I’ve shuffled the order of my original Anime Evo post around a bit, so the first half of this one provides a spoiler-free review for any newcomers interested in checking out this series. I’ll let you know when we switch from the review to the episode recap. Hit the jump and prepare your heart accordingly!
If you ever wanted to see me fly into a murderous rage about a fictional character, boy howdy, have I got a post for you!
I usually put a few hours between watching a show and writing about it because I like to have time to think over what happened, but I’m doing this one immediately because this is a post that needs to be written while my blood is still hot and my eyes still seeing faint shades of red. That isn’t to say I thought it was a bad episode, by the way. I’m not mad at the writing, or at least I’m going to wait until next week’s conclusion to decide how I feel about the story itself. No, my fingers are hammering into these keys because of a new character. His name is Ichinose. And he. Is. The. Worst.
I’m gonna need a minute to gather my thoughts on this one…
Sometimes a story finds a way to hit every possible button for you at essentially the same time, creating a conflicted ball of feelings that’s equal measures of warmth and ache. It strikes not just one emotional note, but all of the emotional notes, encapsulating the complicated nature of humanity—the sadness present in joy, the gains received out of loss, or vice versa, too—through its characters and their lives. It overwhelms. It leaves you struggling to find the proper words to explain all these competing reactions. You write overwrought opening paragraphs attempting to explain it and you freaking know it sounds overwrought, but don’t know how else to explain it so you type it up and throw it onto the Internet anyway, hoping it doesn’t sound as hokey as you know it does.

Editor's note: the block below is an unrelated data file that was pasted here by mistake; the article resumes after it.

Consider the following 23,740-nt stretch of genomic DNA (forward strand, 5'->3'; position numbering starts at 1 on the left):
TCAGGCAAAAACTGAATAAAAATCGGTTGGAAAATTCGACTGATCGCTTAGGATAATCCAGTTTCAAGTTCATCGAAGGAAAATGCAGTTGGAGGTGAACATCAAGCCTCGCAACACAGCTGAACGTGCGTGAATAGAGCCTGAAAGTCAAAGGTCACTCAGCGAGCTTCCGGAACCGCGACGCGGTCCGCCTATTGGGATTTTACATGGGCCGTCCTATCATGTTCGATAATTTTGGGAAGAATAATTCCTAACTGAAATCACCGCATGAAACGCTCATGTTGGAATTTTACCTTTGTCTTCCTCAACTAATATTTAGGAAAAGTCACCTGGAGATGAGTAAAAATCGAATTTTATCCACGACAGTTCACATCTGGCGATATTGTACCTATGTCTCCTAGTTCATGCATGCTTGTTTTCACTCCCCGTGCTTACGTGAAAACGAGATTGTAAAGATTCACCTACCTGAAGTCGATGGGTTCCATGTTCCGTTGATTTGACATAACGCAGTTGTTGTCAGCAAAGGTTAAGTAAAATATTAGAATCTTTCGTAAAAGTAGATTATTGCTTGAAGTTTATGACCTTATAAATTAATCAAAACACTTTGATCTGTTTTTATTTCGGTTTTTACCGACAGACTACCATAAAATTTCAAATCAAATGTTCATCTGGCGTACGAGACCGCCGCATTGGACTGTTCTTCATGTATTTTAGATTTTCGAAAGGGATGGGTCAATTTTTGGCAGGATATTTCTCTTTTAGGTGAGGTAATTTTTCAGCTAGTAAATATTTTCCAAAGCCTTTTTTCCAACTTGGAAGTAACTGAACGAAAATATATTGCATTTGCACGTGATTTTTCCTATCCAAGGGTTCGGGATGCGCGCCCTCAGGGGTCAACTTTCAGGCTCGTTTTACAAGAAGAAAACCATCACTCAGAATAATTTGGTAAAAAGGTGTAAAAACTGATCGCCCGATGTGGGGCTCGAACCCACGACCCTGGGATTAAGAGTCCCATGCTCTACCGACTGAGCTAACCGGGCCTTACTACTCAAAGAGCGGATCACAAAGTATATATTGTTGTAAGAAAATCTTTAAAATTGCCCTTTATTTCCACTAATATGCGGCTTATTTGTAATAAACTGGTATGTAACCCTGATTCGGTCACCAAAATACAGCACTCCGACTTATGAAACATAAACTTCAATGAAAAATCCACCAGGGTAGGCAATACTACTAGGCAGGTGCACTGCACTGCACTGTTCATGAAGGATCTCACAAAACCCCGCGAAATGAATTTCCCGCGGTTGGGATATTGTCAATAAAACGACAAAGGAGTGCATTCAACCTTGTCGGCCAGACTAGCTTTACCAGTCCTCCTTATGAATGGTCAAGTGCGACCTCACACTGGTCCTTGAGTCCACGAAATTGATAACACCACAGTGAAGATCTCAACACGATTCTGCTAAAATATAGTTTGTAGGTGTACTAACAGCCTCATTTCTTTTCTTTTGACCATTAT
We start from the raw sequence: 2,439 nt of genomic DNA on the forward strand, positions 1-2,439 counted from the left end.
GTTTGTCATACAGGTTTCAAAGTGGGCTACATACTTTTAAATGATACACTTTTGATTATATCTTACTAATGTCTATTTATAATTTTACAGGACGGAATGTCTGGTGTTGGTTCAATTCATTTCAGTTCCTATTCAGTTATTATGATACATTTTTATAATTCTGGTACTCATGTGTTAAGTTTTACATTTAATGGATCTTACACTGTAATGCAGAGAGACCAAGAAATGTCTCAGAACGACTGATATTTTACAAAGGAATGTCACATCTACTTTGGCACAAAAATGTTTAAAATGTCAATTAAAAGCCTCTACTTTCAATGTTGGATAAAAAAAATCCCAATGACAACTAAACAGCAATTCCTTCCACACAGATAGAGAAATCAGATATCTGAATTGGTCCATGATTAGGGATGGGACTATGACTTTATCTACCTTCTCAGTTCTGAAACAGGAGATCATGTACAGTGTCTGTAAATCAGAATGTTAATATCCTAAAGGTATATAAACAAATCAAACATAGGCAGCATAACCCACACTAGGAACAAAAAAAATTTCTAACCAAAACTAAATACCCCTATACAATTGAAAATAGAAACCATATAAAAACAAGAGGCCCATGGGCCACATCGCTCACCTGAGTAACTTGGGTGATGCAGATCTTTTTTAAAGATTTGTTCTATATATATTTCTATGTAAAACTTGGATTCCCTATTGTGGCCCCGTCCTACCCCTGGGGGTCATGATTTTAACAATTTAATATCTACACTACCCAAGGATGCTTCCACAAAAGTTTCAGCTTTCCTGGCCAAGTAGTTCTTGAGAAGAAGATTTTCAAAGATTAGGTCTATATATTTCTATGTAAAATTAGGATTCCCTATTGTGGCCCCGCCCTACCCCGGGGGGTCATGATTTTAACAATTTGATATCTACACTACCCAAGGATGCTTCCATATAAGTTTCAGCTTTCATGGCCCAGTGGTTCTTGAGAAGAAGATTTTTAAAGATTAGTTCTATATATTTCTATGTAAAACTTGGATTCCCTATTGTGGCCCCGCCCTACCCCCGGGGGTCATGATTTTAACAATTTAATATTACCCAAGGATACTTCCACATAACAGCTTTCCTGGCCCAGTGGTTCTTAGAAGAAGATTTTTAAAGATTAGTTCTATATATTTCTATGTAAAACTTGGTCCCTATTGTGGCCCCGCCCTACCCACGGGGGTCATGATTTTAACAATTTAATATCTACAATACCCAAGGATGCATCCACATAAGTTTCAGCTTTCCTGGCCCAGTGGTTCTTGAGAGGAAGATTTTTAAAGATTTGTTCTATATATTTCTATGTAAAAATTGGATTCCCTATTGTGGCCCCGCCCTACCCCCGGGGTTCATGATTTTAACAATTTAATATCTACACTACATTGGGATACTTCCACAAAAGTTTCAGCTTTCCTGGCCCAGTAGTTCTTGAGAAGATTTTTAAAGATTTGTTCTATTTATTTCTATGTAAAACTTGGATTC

So. Um. Yeah. “The Letter to Me” was one of those stories.
That “my” in the title is shifting again.
A new character joins the cast, possibly permanently (or as “permanent” as we can get with four episodes left, anyway), and she is… not boring, that’s for damn sure. As with most of OreMono’s story arcs, this one sets us up with a seemingly familiar character and story—the shy student watching their crush from afar—with a few key twists and acknowledgments along the way. I learned my lesson during the Mariya arc, so I’ll withhold any major judgments until we see more of this story play out. For now, though, let’s meet the new kid in town, and see how she interacts with and affects our (love) story.
I’m not sure which of us is going to die of sugar overdose first: Me, or Takeo.
It’s Valentine’s Day, which means love and loneliness are out in full force this week. As with Christmas, Japan imported this holiday from the west and then put their own spin on it, so I’ve included a super-sized Sensei Next Door at the end of this post to give everyone some cultural context. For now, though, let’s just focus on the main event: CHOCOLATE. Sweet, delicious chocolate.